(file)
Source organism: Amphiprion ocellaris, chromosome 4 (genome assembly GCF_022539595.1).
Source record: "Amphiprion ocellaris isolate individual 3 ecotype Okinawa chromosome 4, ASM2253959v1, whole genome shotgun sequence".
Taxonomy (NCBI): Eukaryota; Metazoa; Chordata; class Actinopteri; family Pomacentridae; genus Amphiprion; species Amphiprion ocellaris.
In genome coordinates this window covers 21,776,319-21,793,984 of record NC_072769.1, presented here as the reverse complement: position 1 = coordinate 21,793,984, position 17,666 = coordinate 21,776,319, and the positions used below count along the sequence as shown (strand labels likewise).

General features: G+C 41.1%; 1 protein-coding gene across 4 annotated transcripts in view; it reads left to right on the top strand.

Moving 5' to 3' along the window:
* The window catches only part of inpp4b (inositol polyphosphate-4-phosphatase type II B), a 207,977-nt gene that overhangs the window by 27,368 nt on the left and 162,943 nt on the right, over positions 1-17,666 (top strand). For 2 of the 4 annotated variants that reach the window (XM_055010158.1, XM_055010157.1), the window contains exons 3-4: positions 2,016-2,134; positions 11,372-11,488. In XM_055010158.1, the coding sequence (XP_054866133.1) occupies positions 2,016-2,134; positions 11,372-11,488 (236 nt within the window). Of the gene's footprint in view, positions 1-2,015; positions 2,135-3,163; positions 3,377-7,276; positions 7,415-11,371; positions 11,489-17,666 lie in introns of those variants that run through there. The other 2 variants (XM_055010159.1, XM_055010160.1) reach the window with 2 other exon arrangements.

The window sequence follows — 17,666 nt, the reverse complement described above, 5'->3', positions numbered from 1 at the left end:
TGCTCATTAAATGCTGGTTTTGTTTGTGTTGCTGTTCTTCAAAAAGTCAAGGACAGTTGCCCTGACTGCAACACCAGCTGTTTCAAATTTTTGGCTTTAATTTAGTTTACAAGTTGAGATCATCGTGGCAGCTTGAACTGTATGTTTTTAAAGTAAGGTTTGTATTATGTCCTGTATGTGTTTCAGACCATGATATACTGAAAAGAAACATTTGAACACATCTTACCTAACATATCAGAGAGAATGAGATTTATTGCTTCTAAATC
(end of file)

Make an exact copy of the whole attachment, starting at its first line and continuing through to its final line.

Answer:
Source organism: Amphiprion ocellaris, chromosome 4 (genome assembly GCF_022539595.1).
Source record: "Amphiprion ocellaris isolate individual 3 ecotype Okinawa chromosome 4, ASM2253959v1, whole genome shotgun sequence".
Taxonomy (NCBI): Eukaryota; Metazoa; Chordata; class Actinopteri; family Pomacentridae; genus Amphiprion; species Amphiprion ocellaris.
In genome coordinates this window covers 21,776,319-21,793,984 of record NC_072769.1, presented here as the reverse complement: position 1 = coordinate 21,793,984, position 17,666 = coordinate 21,776,319, and the positions used below count along the sequence as shown (strand labels likewise).

General features: G+C 41.1%; 1 protein-coding gene across 4 annotated transcripts in view; it reads left to right on the top strand.

Moving 5' to 3' along the window:
* The window catches only part of inpp4b (inositol polyphosphate-4-phosphatase type II B), a 207,977-nt gene that overhangs the window by 27,368 nt on the left and 162,943 nt on the right, over positions 1-17,666 (top strand). For 2 of the 4 annotated variants that reach the window (XM_055010158.1, XM_055010157.1), the window contains exons 3-4: positions 2,016-2,134; positions 11,372-11,488. In XM_055010158.1, the coding sequence (XP_054866133.1) occupies positions 2,016-2,134; positions 11,372-11,488 (236 nt within the window). Of the gene's footprint in view, positions 1-2,015; positions 2,135-3,163; positions 3,377-7,276; positions 7,415-11,371; positions 11,489-17,666 lie in introns of those variants that run through there. The other 2 variants (XM_055010159.1, XM_055010160.1) reach the window with 2 other exon arrangements.

The window sequence follows — 17,666 nt, the reverse complement described above, 5'->3', positions numbered from 1 at the left end:
TGCTCATTAAATGCTGGTTTTGTTTGTGTTGCTGTTCTTCAAAAAGTCAAGGACAGTTGCCCTGACTGCAACACCAGCTGTTTCAAATTTTTGGCTTTAATTTAGTTTACAAGTTGAGATCATCGTGGCAGCTTGAACTGTATGTTTTTAAAGTAAGGTTTGTATTATGTCCTGTATGTGTTTCAGACCATGATATACTGAAAAGAAACATTTGAACACATCTTACCTAACATATCAGAGAGAATGAGATTTATTGCTTCTAAATC